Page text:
Heart attack and stroke victims waiting over 90 minutes for an ambulance as NHS “left out in the cold”

24 Nov 2023

Embargoed until 00.01 Monday 27 November 2023 

  • One in ten Category 2 emergencies took more than 90 minutes for an ambulance to reach the scene in October, the longest delays so far this year

  • The Liberal Democrats warn NHS “left out in the cold” in Autumn Statement despite signs of another upcoming winter crisis

  • In some regions heart attack and stroke victims left waiting two hours for an ambulance to arrive

Ambulance delays reached their worst level so far this year in October, with heart attack and stroke victims left waiting over 90 minutes for an ambulance to arrive, new analysis by the Liberal Democrats has revealed.

The party warned that the Conservative government left the NHS “out in the cold” in this week’s Autumn Statement and is failing to prepare the health service for another winter crisis.

The latest NHS figures show that one in ten patients in Category 2 emergencies, which include heart attack and stroke victims, waited more than 90 minutes for an ambulance to arrive in October. These are the worst delays so far in 2023, showing that pressure on local health services is already growing ahead of the winter months.

The NHS target of response to Category 2 emergencies within 18 minutes was missed in every region in England. Across the country patients waited an average of almost 42 minutes, more than double the target. 

The figures also reveal stark regional differences. Patients in the South West faced the worst delays, with one in ten patients in Category 2 calls waiting close to two hours for help to arrive. This is more than double the delays faced by patients in the South East Coast where one in ten waited 55 minutes for Category 2 emergencies.

The Liberal Democrats called on the government to make the NHS a key priority at the Autumn Statement, but no additional funding was announced. Instead, NHS England is facing real-terms cuts of £4.7 billion next year once inflation is taken into account.

Liberal Democrat Health and Social Care spokesperson, Daisy Cooper MP said:

“We know that a matter of minutes can make all the difference in emergencies. So it is heartbreaking to see ambulance delays are worsening and heart attack and stroke victims being left waiting hours for help to arrive.

“Jeremy Hunt left the NHS out in the cold in this week’s Autumn Statement, despite all the evidence that the health service is facing another crisis this winter.

“All the warning signs are flashing red, it’s time for Conservative ministers to come up with a proper plan to tackle these devastating delays.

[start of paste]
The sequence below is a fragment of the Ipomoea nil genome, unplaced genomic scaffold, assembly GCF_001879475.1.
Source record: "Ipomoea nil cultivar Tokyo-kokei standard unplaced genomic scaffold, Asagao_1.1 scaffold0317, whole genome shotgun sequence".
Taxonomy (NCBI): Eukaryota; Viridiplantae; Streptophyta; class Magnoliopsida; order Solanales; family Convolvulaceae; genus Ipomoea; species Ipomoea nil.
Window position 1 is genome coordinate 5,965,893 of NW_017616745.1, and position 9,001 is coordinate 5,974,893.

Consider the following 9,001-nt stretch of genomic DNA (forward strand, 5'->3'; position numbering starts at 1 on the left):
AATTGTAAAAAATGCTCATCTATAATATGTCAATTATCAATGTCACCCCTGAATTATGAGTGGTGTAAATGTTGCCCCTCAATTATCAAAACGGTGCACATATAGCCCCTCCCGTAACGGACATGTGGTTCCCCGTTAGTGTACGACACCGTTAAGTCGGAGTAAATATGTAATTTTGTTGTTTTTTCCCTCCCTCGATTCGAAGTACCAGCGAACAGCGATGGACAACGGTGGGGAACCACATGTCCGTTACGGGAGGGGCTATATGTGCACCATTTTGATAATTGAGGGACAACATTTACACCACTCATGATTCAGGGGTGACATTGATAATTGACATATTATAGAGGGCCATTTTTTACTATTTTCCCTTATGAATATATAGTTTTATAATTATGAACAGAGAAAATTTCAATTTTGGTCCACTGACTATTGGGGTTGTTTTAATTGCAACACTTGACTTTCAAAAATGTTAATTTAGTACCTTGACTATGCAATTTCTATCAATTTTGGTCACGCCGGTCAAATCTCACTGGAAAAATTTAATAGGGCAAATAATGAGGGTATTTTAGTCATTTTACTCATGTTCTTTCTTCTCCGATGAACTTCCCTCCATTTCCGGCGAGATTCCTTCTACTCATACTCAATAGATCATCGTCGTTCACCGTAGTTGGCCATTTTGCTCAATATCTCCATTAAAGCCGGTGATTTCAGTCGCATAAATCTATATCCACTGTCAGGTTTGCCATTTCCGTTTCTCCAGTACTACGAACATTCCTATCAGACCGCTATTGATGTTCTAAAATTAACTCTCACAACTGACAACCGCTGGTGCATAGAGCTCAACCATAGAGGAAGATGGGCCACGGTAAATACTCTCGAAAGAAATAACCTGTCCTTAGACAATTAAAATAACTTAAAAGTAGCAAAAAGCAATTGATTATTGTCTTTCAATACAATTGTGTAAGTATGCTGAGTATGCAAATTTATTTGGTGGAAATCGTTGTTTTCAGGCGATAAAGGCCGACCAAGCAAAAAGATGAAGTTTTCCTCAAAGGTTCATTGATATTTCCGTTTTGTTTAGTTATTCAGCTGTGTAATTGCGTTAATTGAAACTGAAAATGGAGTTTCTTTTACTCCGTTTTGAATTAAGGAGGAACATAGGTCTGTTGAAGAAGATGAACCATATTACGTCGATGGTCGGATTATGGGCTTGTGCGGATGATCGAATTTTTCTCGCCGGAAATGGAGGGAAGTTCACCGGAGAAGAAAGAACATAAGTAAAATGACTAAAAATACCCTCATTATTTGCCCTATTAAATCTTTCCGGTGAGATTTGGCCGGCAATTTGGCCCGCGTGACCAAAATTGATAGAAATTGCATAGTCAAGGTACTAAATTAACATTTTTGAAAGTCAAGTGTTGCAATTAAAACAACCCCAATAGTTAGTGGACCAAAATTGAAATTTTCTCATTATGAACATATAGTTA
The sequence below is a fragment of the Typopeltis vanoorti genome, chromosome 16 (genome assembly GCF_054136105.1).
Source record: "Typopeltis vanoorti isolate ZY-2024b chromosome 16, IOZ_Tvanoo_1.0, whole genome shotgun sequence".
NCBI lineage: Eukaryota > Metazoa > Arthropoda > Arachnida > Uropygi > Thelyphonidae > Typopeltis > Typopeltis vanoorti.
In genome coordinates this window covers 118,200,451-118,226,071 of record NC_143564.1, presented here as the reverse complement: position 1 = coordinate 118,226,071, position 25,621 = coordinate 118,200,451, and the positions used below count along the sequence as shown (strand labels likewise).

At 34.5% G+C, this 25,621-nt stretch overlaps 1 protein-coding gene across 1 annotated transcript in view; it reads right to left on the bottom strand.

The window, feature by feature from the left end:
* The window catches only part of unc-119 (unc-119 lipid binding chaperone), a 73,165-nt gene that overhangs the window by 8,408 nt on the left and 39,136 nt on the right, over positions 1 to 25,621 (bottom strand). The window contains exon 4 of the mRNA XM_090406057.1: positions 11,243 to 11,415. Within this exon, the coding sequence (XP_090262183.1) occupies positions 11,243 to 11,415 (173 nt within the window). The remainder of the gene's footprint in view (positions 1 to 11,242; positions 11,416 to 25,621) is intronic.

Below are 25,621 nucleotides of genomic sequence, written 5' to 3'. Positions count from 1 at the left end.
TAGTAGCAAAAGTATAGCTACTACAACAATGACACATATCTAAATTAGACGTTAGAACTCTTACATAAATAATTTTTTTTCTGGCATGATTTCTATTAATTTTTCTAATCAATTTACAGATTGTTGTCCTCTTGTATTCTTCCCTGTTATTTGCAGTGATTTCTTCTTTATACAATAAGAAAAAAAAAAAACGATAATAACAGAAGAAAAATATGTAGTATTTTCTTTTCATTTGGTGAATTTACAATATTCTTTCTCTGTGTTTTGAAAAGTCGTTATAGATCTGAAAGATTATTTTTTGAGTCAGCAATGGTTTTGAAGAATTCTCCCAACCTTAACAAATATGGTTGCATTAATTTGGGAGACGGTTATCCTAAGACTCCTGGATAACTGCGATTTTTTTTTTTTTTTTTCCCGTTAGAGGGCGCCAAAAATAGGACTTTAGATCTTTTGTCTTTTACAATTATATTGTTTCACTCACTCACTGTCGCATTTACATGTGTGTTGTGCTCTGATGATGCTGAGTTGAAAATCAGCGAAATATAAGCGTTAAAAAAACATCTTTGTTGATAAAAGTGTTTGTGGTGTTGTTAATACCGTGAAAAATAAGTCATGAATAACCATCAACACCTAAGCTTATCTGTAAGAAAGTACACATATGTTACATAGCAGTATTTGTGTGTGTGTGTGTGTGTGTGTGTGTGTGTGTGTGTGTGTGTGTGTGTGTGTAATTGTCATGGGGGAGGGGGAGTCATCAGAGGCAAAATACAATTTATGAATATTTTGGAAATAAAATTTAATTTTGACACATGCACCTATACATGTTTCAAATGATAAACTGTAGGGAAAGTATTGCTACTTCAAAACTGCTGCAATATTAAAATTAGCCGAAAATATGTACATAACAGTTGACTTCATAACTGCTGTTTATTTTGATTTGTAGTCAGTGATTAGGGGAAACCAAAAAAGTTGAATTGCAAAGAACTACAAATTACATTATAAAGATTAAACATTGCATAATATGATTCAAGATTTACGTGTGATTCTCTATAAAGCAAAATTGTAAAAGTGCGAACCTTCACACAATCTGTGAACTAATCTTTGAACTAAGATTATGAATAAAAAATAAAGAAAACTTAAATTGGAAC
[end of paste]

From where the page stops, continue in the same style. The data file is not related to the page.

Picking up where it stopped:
“People should not have to suffer in pain any longer because this Conservative government has neglected our health service year after year.”


Notes to Editors:

The NHS data on ambulance response times for October broken down by region can be found here.

Times series NHS data on ambulance response times compared to January can be downloaded here

Ambulance emergency categorisations:

Category 1

These are injuries and illnesses that pose an immediate threat to life – in particular, cardiac arrests and serious allergic reactions – and which need immediate resuscitation and intervention to give the person the best chance of survival. They will usually be called in by someone supporting the patient. Call handlers ask three questions to establish how unwell the patient is: whether they are breathing, whether they are conscious, and what happened. Advice is provided to the person looking after the patient. UK-wide standards require ambulance services to respond to these calls within seven minutes.

Category 2

These are for serious conditions that do not pose an immediate risk to life, such as a heart attack or stroke, or for people suffering from sepsis or major burns. They require urgent assessment and rapid transportation, and should be responded to within 18 minutes. To establish whether it’s a stroke, call handlers will ask of patients: if they smile, is it equal on both sides of the mouth? Can they say “the early bird catches the worm”? Can they raise their hands above their head?

Category 3

This applies to urgent calls such as abdominal pains, the late stages of labour, non-severe burns and diabetes. Patients will sometimes be treated in their own home. The target for services is to respond at least nine out of 10 times within 120 minutes.

Category 4

These are non-urgent calls such as diarrhoea and vomiting, urine infections and back pain. Some of these patients will be given advice over the phone or referred to another service such as a GP or pharmacist. Sometimes they are asked to wait to receive further advice by phone from a nurse or paramedic, unless their condition deteriorates. These less urgent calls should be responded to at least nine out of 10 times within 180 minutes.




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